McKinney, Hubbard vie for a seat among USC trustees

Two men with long ties to the University of South Carolina are vying for a single position on the school's board of trustees, giving state legislators a tougher-than-usual decision in what is often a quiet vote for re-election.

William C. Hubbard, a Columbia attorney who has served on the board since 1986, is being challenged by Russ McKinney, who served as USC's spokesman for 20 years before leaving that post last year.

Both men, along with other candidates for public boards and commissions, will meet with a legislative screening committee in January. The General Assembly is expected to vote for board and commission members in April or May, depending on the agenda of the legislative session.

Some legislators, unwilling to speak publicly about individual candidates because they have not appeared before the screening committee, are quietly hoping for some changes to USC's board, which is stocked with many longtime members.

Excluding ex officio members, USC's board members have served an average of just under 15 years, according to USC.

That average length of service is roughly the same as that of the 13 members of Clemson University's board of trustees, seven of whom have lifetime appointments. The 17 members of the College of Charleston's board have served an average of seven years.

"I think in all of our boards, particularly in Carolina's board, there has been increased interest in the last few years because it has been a little stagnated," said state Rep. Jim Merrill, R-Berkeley.

Board positions don't come with big pay. Members are granted a per diem and expenses for travel to and from official functions.

And many members - a collection of lawyers, doctors, businessmen and businesswomen - would be able to afford to purchase the home basketball and football tickets they receive.

Indeed, several have donated millions to the schools they serve.

USC's business school is named in honor of Darla Moore, a 10-year board member who has pledged millions in gifts to the university.

The school's football offices have been named in honor of Dr. Eddie Floyd and his wife, Kay. Floyd, a surgeon, is a 27-year board member whose money helped pay for the new facility.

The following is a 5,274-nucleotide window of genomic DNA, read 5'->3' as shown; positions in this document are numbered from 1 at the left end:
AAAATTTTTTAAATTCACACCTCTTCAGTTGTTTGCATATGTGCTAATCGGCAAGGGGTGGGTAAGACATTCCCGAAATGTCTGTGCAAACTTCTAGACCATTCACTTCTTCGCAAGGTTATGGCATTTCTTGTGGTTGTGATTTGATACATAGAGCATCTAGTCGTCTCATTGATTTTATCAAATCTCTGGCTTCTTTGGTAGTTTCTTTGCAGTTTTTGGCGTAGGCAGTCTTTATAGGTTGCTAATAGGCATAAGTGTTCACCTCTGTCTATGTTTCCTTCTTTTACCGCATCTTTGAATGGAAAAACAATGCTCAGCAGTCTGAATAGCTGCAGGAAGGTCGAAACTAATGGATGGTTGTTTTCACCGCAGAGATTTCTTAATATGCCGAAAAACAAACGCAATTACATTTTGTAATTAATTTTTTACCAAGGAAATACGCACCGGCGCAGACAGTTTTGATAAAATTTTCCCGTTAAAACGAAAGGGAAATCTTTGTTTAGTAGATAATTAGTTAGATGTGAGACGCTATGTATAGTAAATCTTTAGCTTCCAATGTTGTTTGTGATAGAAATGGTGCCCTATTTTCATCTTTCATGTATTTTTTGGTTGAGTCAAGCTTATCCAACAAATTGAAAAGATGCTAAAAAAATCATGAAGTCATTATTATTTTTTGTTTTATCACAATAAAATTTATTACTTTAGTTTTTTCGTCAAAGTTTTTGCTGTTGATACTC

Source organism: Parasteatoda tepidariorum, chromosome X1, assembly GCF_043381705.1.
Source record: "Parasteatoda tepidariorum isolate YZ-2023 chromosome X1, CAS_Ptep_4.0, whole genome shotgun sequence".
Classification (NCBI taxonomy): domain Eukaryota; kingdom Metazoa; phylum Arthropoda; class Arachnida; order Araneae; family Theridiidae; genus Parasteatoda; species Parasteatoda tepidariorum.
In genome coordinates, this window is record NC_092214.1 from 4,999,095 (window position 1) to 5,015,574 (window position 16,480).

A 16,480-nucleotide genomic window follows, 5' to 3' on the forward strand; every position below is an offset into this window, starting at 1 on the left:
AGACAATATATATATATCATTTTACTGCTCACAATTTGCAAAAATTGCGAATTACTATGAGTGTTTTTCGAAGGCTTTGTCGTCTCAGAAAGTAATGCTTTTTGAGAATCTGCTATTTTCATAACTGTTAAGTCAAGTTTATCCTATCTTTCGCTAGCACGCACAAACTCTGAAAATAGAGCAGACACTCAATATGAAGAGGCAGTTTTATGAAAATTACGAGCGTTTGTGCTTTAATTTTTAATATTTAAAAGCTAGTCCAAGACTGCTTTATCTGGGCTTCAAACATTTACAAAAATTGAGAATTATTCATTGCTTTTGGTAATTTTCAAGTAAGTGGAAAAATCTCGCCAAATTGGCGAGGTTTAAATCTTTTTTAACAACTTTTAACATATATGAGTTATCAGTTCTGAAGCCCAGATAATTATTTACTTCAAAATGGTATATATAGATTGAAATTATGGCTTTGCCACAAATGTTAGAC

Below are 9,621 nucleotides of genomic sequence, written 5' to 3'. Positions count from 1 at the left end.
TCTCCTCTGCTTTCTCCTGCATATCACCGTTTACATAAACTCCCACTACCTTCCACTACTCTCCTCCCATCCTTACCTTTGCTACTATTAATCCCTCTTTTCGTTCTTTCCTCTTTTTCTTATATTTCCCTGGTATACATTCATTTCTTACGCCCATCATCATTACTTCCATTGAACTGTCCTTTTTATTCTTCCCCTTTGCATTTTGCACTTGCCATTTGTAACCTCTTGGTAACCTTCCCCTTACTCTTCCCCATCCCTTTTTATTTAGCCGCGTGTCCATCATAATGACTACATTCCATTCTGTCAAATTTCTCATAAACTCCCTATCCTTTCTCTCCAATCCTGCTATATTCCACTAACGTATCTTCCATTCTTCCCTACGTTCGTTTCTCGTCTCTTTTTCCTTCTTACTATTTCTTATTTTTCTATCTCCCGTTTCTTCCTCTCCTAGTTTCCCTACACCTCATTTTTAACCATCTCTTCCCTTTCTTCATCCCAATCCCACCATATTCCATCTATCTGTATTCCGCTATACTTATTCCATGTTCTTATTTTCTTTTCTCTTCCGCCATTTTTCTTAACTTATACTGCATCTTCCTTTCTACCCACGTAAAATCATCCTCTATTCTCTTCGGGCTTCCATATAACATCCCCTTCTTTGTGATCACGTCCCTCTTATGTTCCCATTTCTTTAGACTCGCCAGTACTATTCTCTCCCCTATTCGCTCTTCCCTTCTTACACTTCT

A big part of the lure of board positions lies in the high-profile opportunity to shape one of the state's major institutions.

Board members are prominent community players. They choose the school president and give final university approval to compensation packages and contract extensions for athletic coaches. Almost all of those who apply for board spots are graduates and cite the chance to serve their alma mater as the principal reason for their candidacy.

McKinney, who now works as a public relations consultant in Columbia, said he is not challenging Hubbard because of displeasure with Hubbard's work on the board.

"He has served the university with the utmost distinction," McKinney said. "My running in no way is disparaging to him."

McKinney did not attend the board meeting held immediately after his departure, when university officials thanked him for his work. But McKinney insisted he left the school on good terms and is not running to gain a say at an institution that spurned him.

"Absolutely not," he said. "I hope no one would see it that way."

USC's board members represent specific geographical districts, and McKinney and Hubbard live in the same district.

Efforts to reach Hubbard were not successful. But in a statement of interest filed with the screening committee, he explained why he wants to remain on the board.

He touted changes that occurred during his tenure, pointing out that "a significant portion of funds that formerly were allocated to administration have been reallocated to academic pursuits."

Hubbard also wrote about challenges he believes the university must face, including:

- Improving efficiency to better utilize funds

- More fundraising, primarily for scholarships

- The continued recruitment of high-quality students, particularly black students

"During my tenure as a member of the board of trustees, my primary focus has been on improving academic quality and improving the campus environment," Hubbard wrote. "Quality teaching and research are the core functions of the University of South Carolina, and all other endeavors must build upon that foundation."